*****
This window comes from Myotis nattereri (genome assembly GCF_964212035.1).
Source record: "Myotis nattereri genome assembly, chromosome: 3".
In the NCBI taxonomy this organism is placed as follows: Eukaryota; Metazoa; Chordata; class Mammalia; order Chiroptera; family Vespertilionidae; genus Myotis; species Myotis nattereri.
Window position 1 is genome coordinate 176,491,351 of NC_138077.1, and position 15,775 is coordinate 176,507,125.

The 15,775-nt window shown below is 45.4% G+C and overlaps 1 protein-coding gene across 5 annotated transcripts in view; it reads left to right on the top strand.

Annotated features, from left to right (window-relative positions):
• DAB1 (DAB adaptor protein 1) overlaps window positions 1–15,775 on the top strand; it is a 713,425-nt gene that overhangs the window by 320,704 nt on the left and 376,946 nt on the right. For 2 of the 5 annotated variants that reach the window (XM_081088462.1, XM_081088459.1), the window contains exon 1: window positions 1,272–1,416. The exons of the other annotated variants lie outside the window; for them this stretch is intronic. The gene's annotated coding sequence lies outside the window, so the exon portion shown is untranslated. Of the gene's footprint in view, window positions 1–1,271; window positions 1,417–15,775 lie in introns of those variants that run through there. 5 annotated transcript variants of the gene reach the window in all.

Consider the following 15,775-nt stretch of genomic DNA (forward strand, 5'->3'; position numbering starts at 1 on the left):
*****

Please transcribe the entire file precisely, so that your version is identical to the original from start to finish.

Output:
This window comes from Myotis nattereri (genome assembly GCF_964212035.1).
Source record: "Myotis nattereri genome assembly, chromosome: 3".
In the NCBI taxonomy this organism is placed as follows: Eukaryota; Metazoa; Chordata; class Mammalia; order Chiroptera; family Vespertilionidae; genus Myotis; species Myotis nattereri.
Window position 1 is genome coordinate 176,491,351 of NC_138077.1, and position 15,775 is coordinate 176,507,125.

The 15,775-nt window shown below is 45.4% G+C and overlaps 1 protein-coding gene across 5 annotated transcripts in view; it reads left to right on the top strand.

Annotated features, from left to right (window-relative positions):
• DAB1 (DAB adaptor protein 1) overlaps window positions 1–15,775 on the top strand; it is a 713,425-nt gene that overhangs the window by 320,704 nt on the left and 376,946 nt on the right. For 2 of the 5 annotated variants that reach the window (XM_081088462.1, XM_081088459.1), the window contains exon 1: window positions 1,272–1,416. The exons of the other annotated variants lie outside the window; for them this stretch is intronic. The gene's annotated coding sequence lies outside the window, so the exon portion shown is untranslated. Of the gene's footprint in view, window positions 1–1,271; window positions 1,417–15,775 lie in introns of those variants that run through there. 5 annotated transcript variants of the gene reach the window in all.

Consider the following 15,775-nt stretch of genomic DNA (forward strand, 5'->3'; position numbering starts at 1 on the left):